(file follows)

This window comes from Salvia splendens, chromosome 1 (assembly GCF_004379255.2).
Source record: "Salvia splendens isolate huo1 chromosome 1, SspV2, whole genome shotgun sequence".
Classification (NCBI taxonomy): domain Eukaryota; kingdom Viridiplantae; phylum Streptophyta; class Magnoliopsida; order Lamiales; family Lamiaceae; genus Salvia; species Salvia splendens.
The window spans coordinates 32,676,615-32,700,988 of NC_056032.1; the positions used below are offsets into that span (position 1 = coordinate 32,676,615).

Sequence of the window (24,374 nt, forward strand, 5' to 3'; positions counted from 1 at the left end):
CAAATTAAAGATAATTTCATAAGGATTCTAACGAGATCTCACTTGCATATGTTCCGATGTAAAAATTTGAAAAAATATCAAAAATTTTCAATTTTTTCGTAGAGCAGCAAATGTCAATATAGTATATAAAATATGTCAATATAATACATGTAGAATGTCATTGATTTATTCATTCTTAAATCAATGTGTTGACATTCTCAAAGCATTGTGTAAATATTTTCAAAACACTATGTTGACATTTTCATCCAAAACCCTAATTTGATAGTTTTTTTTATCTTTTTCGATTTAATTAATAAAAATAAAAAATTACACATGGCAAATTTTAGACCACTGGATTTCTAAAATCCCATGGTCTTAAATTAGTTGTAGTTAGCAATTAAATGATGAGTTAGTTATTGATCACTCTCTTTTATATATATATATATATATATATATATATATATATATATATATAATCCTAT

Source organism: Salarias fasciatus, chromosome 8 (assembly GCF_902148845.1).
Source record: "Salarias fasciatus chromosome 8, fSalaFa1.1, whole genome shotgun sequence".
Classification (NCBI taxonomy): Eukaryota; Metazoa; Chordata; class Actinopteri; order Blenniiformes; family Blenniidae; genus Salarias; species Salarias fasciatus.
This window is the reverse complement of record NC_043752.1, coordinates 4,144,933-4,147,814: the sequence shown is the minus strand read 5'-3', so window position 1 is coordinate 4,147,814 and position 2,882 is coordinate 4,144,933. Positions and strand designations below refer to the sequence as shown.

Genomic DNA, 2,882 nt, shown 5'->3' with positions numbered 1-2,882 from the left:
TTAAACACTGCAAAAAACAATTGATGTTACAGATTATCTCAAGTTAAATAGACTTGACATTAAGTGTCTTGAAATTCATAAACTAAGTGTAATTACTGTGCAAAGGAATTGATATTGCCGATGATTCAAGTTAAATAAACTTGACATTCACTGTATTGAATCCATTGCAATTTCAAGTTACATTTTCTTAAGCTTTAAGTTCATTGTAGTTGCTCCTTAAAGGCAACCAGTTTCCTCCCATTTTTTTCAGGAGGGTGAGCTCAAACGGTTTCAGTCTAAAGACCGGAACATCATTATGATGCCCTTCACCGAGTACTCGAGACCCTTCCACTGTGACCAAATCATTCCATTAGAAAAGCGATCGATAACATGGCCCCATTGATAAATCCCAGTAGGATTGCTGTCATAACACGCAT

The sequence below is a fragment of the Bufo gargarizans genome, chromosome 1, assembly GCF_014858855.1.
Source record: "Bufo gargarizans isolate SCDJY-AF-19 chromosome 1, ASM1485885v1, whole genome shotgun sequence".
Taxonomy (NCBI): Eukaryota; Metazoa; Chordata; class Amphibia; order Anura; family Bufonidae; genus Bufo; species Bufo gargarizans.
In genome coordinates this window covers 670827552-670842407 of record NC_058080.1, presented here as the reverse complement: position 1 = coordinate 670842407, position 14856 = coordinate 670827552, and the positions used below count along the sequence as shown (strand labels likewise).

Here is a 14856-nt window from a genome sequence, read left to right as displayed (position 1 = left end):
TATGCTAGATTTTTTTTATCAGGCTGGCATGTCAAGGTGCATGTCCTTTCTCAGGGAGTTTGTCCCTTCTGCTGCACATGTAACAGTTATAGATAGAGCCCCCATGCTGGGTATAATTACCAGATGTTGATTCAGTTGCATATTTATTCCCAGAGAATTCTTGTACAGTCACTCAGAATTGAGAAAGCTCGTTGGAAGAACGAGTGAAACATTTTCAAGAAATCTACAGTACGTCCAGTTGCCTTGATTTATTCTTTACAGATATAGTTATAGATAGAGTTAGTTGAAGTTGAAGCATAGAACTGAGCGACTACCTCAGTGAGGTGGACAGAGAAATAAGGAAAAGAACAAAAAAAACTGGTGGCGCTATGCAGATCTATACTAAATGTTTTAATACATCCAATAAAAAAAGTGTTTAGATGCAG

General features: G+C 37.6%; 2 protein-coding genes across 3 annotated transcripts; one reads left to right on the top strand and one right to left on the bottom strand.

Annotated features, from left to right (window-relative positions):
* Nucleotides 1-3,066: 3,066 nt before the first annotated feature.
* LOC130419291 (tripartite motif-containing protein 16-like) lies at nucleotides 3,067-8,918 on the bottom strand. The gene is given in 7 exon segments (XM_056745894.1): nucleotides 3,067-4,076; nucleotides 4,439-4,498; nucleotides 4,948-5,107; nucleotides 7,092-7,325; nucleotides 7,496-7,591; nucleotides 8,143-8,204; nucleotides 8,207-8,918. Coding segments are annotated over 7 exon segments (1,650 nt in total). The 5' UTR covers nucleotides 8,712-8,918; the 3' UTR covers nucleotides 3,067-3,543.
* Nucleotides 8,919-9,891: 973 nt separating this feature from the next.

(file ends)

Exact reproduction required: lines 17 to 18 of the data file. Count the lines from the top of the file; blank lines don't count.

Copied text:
Here is a 14856-nt window from a genome sequence, read left to right as displayed (position 1 = left end):
TATGCTAGATTTTTTTTATCAGGCTGGCATGTCAAGGTGCATGTCCTTTCTCAGGGAGTTTGTCCCTTCTGCTGCACATGTAACAGTTATAGATAGAGCCCCCATGCTGGGTATAATTACCAGATGTTGATTCAGTTGCATATTTATTCCCAGAGAATTCTTGTACAGTCACTCAGAATTGAGAAAGCTCGTTGGAAGAACGAGTGAAACATTTTCAAGAAATCTACAGTACGTCCAGTTGCCTTGATTTATTCTTTACAGATATAGTTATAGATAGAGTTAGTTGAAGTTGAAGCATAGAACTGAGCGACTACCTCAGTGAGGTGGACAGAGAAATAAGGAAAAGAACAAAAAAAACTGGTGGCGCTATGCAGATCTATACTAAATGTTTTAATACATCCAATAAAAAAAGTGTTTAGATGCAG